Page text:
The name Charles Ewen popped up also, who is the curator of the remains of our, and your ancestors being held in boxes at the ECU archealogy dept. As you may know, this is where both Dr. Phelps and Dr. Heath worked for many years. The only person I didn't see writen about, was Dr. John E. Byrd, who did more work at Neoheroka than anyone. Dr. Byrd also just so happens to have worked with Tuscarora here in Robeson years ago, and even wrote a letter on our behalf, which you saw recently on the yahoo group. He came to Mary Sanderson's home on several occasions, and gave presentations on what happened at the Neoheroka dig, and what was found. Then, Dr. Byrd was suddenly transferred to an assignment in Southeast Asia. I wonder why?

To make a long story short, this is historical revisionism at it's finest. I mean come on Blackbear, the people here were called Croatan beginning in 1885, and you see what the article says that came out two days later. What about the fact that no one had ever heard of Croatan as a tribe, until McMillan made it up.( BAE# 30). The Indians who are now known as Coharie were known as Croatan for many years also, becasue they are the same people who are here. When the first Tuscarora group reemerged here in 1970, the state renamed the Croatan of Sampson County, Coharie in 1971.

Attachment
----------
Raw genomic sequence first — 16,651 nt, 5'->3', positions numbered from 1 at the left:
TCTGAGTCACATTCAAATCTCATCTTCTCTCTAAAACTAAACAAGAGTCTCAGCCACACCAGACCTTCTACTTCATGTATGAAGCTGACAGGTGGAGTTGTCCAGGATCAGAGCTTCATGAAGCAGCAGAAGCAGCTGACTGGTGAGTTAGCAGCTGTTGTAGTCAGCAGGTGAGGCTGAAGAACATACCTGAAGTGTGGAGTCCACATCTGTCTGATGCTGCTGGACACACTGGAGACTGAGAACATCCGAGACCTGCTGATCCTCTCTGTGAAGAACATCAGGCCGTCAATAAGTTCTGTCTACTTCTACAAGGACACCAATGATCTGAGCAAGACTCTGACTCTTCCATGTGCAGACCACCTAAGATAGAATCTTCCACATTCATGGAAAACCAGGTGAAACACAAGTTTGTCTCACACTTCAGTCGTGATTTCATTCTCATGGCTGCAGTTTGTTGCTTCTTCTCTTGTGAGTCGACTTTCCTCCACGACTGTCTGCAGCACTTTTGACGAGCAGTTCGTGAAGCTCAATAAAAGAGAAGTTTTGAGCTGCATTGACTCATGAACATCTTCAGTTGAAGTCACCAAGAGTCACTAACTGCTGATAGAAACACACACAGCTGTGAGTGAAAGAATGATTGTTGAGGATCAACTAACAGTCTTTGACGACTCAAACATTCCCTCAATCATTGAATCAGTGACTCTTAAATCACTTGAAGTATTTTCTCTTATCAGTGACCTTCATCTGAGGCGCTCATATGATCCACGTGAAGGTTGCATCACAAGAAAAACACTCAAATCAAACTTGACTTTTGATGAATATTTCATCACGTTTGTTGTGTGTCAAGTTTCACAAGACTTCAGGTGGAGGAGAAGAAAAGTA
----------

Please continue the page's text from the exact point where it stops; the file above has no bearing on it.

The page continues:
§ 71A-6. Coharie Tribe of North Carolina; rights, privileges, immunities,obligations and duties. The Indians now living in Harnett and Sampson and adjoining counties of North
Carolina, originally found by the first white settlers on the Coharie River in Sampson County, and claiming descent from certain tribes of Indians originally inhabiting the coastal regions of North Carolina, shall, from and after July 20, 1971, be designated and officially recognized as the Coharie Tribe of North Carolina and shall continue to enjoy all their rights, privileges and immunities as citizens of the State as now or hereafter provided by law, and shall continue to be subject to all the obligations and duties ofcitizens under the law. (1977, 2nd Sess., c. 1193, s. 1.)


Why don't these sites mention the people here or Sampson?

One thing that I noticed,was that they are agreeing with McMillan on where he said the Lost Colony went, which was almost due south of Roanoke Island. But, all writers before McMillan always said that they went due west along the 36th degree parallel. This was the "secret agreement" made between White, and the colonists if they should ever leave.